Their asbestos-laden concrete, shingles, wools, and other insulation endangered the lives of machinery workers, factory employees, metal workers, engineering workers, and boilermakers, as asbestos exposure is linked to developing asbestosis, pulmonary cancer, and mesothelioma.
Harmful Products and Health Consequences
People began filing asbestosis lawsuits against Rapid American Philip Carey Manufacturing Co. and its subsidiary companies around 1970 due to the large number of asbestosis cases that had already been diagnosed at that time. In some instances, people who worked around Philip Carey’s insulation later developed deadly cancer.
Celotex, a division of the Carey Manufacturing company, was sued so much in the 1980s that they filed for bankruptcy in the 1990s. The bankruptcy left Rapid American open to further litigation since people with claims against Celotex could not get their claims paid when the trust established to pay off claims ran out of available funds.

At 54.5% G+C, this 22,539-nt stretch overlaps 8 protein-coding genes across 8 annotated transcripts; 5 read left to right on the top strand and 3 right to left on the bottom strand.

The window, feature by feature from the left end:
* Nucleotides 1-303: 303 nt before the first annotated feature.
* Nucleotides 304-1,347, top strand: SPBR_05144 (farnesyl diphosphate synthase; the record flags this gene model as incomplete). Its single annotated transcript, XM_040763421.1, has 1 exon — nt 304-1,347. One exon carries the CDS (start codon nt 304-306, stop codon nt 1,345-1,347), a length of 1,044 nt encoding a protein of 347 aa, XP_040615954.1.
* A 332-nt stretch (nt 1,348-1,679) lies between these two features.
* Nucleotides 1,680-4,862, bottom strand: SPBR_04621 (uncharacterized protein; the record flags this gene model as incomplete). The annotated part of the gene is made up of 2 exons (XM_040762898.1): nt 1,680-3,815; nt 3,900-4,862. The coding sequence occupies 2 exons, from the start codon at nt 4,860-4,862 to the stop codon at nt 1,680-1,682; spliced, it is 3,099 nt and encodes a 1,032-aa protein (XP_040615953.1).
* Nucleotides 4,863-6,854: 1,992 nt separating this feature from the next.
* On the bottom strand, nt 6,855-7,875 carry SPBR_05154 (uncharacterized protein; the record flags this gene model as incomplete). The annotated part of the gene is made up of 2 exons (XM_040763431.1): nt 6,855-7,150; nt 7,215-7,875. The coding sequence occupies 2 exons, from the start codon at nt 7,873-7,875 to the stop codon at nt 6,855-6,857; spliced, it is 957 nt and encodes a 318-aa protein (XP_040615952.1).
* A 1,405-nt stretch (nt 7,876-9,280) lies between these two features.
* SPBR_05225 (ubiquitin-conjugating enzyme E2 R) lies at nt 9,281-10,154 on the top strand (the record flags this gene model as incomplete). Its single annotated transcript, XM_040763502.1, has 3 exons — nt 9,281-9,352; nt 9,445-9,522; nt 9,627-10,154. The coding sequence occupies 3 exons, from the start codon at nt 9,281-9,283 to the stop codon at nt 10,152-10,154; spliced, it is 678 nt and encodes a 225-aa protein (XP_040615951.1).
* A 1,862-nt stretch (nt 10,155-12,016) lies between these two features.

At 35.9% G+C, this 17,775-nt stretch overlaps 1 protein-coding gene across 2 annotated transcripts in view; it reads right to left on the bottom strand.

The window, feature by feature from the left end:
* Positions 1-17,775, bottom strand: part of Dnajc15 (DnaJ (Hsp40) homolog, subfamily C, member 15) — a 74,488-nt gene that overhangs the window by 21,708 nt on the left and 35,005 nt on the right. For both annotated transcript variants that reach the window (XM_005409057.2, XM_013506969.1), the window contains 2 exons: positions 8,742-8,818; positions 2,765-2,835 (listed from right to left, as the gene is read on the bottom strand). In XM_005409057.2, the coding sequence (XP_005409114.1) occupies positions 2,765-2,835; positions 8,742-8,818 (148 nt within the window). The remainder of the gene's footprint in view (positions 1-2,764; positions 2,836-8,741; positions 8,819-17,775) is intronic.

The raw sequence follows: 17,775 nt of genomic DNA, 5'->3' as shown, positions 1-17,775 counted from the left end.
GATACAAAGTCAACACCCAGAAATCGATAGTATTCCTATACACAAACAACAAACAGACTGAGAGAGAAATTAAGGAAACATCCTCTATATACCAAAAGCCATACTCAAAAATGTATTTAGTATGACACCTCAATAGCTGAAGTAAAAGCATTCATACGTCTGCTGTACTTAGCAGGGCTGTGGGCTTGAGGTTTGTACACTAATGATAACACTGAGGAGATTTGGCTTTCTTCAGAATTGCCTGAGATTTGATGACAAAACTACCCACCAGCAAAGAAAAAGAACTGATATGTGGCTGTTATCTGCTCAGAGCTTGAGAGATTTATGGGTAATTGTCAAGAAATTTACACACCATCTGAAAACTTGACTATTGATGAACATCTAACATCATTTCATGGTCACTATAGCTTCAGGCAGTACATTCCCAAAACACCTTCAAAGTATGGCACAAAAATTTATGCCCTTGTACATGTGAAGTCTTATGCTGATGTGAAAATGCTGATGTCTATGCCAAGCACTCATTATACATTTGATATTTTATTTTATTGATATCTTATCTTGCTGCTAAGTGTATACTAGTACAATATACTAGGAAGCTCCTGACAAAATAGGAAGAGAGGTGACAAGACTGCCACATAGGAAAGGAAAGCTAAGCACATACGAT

People who worked in the metal industries, including welders and metal pourers, who developed mesothelioma resorted to filing legal complaints with the courts in the 1990s. Likewise, members of the military who worked around insulation made by Rapid American or Philip Carey Manufacturing Co. who became ill had to resort to suing manufacturers since the Navy is absolved of liability for veterans’ diseases and deaths.
Lawsuits and Bankruptcy
Mesothelioma has a long latency period and is often not diagnosed until several decades after exposure to asbestos. Thus, as more people began to be diagnosed with asbestos-related disease, more people resorted to suing Philip Carey over putting their lives at risk. Like many manufacturers of asbestos insulation, Rapid American and Philip Carey Manufacturing did not warn their workers or others who worked closely around their products of the potentially carcinogenic effects of exposure.
Some of these workers also brought home the toxic dust and fibers to family members on their uniforms, which occasionally caused secondhand disease in wives who washed their husbands’ work clothing or in children who hugged their fathers who came home caked in carcinogens.
While the dangerous health risks associated with utilizing asbestos insulation were not known to companies like Rapid American when it first began mining and manufacturing the material in the 1800s, corporations were well aware by the 1960s and 1970s that working around asbestosis-inducing products could cause long-term health problems.